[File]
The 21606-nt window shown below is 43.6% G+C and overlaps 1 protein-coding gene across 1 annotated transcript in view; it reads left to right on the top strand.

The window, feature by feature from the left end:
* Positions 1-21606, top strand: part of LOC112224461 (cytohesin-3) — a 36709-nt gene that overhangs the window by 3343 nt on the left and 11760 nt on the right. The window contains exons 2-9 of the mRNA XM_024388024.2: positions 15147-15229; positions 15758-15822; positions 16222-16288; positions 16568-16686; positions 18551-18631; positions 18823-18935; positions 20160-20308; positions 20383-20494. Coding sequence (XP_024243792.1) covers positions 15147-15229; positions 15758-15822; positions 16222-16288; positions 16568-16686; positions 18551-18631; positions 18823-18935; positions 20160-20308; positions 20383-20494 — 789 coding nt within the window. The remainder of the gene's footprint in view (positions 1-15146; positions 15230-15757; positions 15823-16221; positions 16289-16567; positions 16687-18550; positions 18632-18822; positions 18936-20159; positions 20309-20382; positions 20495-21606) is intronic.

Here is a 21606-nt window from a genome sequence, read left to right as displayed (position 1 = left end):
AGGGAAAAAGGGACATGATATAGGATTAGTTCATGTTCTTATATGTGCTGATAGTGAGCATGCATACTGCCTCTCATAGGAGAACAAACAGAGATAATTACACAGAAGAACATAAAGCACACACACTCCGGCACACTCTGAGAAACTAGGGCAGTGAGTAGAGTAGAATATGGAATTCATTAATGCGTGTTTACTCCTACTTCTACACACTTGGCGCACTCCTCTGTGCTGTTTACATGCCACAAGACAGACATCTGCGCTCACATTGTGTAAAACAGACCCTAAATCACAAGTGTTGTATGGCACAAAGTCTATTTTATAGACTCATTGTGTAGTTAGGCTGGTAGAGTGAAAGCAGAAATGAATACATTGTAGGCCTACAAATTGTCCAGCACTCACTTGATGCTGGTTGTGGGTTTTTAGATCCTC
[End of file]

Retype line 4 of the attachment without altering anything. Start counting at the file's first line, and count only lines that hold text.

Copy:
Here is a 21606-nt window from a genome sequence, read left to right as displayed (position 1 = left end):